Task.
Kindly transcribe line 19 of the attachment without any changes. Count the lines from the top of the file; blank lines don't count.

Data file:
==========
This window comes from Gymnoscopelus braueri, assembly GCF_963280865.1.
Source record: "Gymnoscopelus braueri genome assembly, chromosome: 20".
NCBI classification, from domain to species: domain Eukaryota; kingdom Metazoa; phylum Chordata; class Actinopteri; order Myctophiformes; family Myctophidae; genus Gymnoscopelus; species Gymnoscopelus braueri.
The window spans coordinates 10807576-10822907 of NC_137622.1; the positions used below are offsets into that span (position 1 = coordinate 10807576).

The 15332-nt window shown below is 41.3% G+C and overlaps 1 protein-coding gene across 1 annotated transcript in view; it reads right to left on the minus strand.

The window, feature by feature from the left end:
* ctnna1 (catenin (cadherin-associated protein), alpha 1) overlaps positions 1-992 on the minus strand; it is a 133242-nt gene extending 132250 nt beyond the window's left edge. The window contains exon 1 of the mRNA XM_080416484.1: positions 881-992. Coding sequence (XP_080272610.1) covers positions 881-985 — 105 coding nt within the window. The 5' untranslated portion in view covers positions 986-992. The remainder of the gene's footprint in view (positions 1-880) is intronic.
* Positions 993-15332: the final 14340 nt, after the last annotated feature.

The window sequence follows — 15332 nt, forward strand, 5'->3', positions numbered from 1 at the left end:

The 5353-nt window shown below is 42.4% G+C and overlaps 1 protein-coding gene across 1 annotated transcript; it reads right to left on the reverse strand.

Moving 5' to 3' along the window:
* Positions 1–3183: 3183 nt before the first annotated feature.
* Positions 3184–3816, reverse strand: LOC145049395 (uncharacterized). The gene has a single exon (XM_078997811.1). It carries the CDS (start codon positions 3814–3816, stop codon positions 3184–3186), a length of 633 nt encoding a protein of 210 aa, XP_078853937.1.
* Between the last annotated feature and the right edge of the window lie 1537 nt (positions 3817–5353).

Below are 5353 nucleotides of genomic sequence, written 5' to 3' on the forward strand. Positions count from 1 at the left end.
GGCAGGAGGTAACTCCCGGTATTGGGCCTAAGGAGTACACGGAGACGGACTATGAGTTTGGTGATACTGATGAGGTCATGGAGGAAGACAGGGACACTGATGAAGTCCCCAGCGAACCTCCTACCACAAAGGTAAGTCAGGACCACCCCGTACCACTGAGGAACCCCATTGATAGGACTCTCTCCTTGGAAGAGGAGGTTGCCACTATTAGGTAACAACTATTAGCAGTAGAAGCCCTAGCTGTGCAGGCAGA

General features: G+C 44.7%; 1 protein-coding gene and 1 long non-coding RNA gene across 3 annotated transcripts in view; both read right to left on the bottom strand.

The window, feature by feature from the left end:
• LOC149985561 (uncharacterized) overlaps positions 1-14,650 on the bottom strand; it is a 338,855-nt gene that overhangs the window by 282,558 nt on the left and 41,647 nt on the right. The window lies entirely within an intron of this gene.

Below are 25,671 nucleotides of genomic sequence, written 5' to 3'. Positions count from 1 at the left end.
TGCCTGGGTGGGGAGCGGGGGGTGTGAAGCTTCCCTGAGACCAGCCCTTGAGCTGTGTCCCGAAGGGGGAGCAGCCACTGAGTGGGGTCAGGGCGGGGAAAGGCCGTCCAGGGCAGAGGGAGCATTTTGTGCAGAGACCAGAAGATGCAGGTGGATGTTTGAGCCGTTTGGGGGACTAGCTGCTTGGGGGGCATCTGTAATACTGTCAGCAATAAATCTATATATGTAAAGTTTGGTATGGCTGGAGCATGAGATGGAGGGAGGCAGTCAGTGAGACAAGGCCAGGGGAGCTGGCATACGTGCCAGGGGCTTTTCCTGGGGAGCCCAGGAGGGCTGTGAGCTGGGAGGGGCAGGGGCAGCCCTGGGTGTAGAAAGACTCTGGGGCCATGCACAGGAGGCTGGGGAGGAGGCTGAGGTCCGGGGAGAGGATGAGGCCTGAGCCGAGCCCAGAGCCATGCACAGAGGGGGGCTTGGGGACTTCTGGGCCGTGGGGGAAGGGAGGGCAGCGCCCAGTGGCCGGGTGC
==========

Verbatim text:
• LOC149985561 (uncharacterized) overlaps positions 1-14,650 on the bottom strand; it is a 338,855-nt gene that overhangs the window by 282,558 nt on the left and 41,647 nt on the right. The window lies entirely within an intron of this gene.